Generation Emigration

The Irish Times forum by and for Irish citizens abroad

“I got homesick. All I want is to be home in Ireland again”

Living in Australia on and off since 2007, Darren Gaffney found he missed home more, not less, as the years passed. So he ‘felt a huge weight lift’ after deciding to move back to Ireland for good next year.

Fri, Nov 25, 2011, 08:40

   

Darren Gaffney and Carol Farrell at the Twelve Apostles, in Port Campbell National Park, Victoria, Australia

Living in Australia on and off since 2007, Darren Gaffney found he missed home more, not less, as the years passed. So he ‘felt a huge weight lift’ after deciding to move back to Ireland for good next year.

I’VE BEEN back and forth between Ireland and Australia three times over the past four years, and I have tried to make a good life for myself down under. A few of my Irish friends are marrying Australian girls and settling into long-term careers, and I could go down a similar path. But I’ve decided to turn my back on it all and go home in April.

My adventure started in 2007, when I went travelling with some friends for a year on an Australian working holiday visa. I spent some time working in an Irish bar in Melbourne and on a farm in Western Australia, and played some open mic-nights. It was a very easy 12 months, full of fun.

I had been working as an electrician for seven years before I left, when the economy was flying in Ireland. There was a huge amount of work at that time, and I thought I would be able to slip straight back into that life when I got home from travelling. We arrived back in the summer of 2008 to 60 days of consecutive rain. Lehman Brothers fell in September, and it soon became apparent that things weren’t going to be so easy after all.

After a difficult winter, I decided to go back to Australia when I was offered an electrician job in Darwin. After a few months I had my own van and tools, my electrical licence, and a nomination from the company I was working for, and had no problem getting permanent residency. At that stage, it felt like I could be there for a long time.

But I got homesick, and with the homesickness came dreams about Ireland.

Darren at Litchfield National Park, Northen Territory

I was very positive and happy most of the time otherwise, but after having these dreams I would wake up and my day would be totally disjointed and I couldn’t focus. I tried to combat this by keeping busy, but I just couldn’t shake it.

Having been home for six months I had re-bonded with my friends and family, and when those connections were broken again, I obviously found it difficult to get to grips with being so far away from everyone. I played the guitar, ukulele and harmonica with a band of friends at home. Music was a huge part of my social life that was almost completely missing from my life in Darwin.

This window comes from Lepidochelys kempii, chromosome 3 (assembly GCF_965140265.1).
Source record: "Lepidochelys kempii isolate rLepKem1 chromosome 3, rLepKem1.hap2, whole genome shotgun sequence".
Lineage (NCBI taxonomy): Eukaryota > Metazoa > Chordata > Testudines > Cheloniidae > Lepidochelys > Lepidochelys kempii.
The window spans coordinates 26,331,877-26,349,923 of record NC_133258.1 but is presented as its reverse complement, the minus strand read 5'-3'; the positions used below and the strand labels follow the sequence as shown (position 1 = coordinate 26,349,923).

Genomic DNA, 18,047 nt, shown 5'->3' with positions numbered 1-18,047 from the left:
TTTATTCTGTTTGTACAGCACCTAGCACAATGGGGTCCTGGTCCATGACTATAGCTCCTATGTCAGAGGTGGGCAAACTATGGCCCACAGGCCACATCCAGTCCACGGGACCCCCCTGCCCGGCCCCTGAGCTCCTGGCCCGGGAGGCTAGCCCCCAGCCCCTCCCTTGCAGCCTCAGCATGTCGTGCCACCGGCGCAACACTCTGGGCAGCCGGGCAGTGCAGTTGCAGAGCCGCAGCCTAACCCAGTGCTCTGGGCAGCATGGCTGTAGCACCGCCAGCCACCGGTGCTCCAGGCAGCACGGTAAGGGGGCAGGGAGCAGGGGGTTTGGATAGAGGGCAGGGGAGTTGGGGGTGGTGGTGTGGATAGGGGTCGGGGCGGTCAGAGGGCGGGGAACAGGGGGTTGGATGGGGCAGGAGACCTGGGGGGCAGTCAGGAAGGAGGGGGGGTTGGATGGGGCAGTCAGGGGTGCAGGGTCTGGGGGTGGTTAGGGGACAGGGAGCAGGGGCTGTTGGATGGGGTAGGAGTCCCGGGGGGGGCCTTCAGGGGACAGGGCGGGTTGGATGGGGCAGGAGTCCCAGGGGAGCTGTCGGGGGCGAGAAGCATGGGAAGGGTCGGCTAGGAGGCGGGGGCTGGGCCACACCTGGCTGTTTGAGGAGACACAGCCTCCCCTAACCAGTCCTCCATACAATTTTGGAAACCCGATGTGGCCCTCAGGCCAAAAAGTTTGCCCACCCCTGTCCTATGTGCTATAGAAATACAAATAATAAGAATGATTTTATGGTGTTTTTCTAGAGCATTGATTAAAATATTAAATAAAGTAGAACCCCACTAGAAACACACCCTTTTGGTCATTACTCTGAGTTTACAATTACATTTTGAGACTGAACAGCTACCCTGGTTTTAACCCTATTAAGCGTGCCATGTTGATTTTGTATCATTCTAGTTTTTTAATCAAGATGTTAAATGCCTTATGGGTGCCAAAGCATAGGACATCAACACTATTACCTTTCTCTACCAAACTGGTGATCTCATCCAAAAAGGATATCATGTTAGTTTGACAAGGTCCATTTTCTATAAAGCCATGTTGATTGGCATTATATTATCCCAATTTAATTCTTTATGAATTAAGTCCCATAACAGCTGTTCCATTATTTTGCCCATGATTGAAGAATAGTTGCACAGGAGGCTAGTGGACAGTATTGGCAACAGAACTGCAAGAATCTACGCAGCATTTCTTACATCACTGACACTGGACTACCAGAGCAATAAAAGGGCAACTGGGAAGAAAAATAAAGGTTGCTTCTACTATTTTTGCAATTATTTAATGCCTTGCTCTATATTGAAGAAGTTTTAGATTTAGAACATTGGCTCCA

I tried to stick it out there for as long as I could, but after 18 months, while I was home for a month’s holiday to be best man at a friend’s wedding, I decided to stay in Ireland. I just couldn’t leave. But the construction industry had completely collapsed by that stage and I couldn’t find work, and last April, after eight months on Social Welfare, I decided to give Australia one last shot.

This time I took my girlfriend, Carol, with me. I thought having someone close would make the move much easier, and we both got good jobs in Melbourne. But I started to become very impatient, and was losing my temper easily. Carol told me I was like a different person out here to who I was at home. Two months ago, she asked me if I wanted to go back, and as soon as she said it, I felt a huge weight lift. That was exactly what I wanted, and I’ve been walking on air since.

The thought of coming home with few job prospects makes me really nervous. We know we’re facing a tough time ahead. We’ve both decided to focus on courses on offer here for the remainder of our time, so we can take new knowledge back with us to Ireland. Carol’s a graphic designer and is looking to do an illustration course, and I am thinking of a solar install and design course. Renewable energy is an up-and-coming industry, and I am excited about the prospect of getting involved.

My mother cried down the phone when I told her I was coming back.

Because I am a resident here, she thought I would be gone for at least four or five years. She said to me “You’re Irish, you want to come home to your country, so just do it. It might be hard, but you’ll get by.”

Hitch-hiking in Central Queensland

That encouragement meant the world to me. She’s right: there aren’t many opportunities in Ireland at the moment, but you have more of a chance if you are willing to be adaptable.

I’ve certainly had an adventure here. There is natural beauty to be found everywhere, from the stunning coastlines to the arid national parks. But nothing compares to home, where I have all the support and friendship and family that I could ask for. I know you can’t get by on that alone, but for my own happiness, I think that is far more important than having a good job. I’m 29 now, which I know is still young, but these connections mean more to me as I get older.

I have friends at home without work at the moment, who feel anxiety because they are still living there while others have emigrated to sunnier places and seem to be having a great time for themselves. But emigration is not successful for everyone.

I’m in Melbourne and I’m working, and I know some people mightn’t have much sympathy for me, but all I want to do is come home, to be in Ireland again with my friends and my family, regardless of the employment opportunities. Life is too short.

In conversation with Ciara Kenny.

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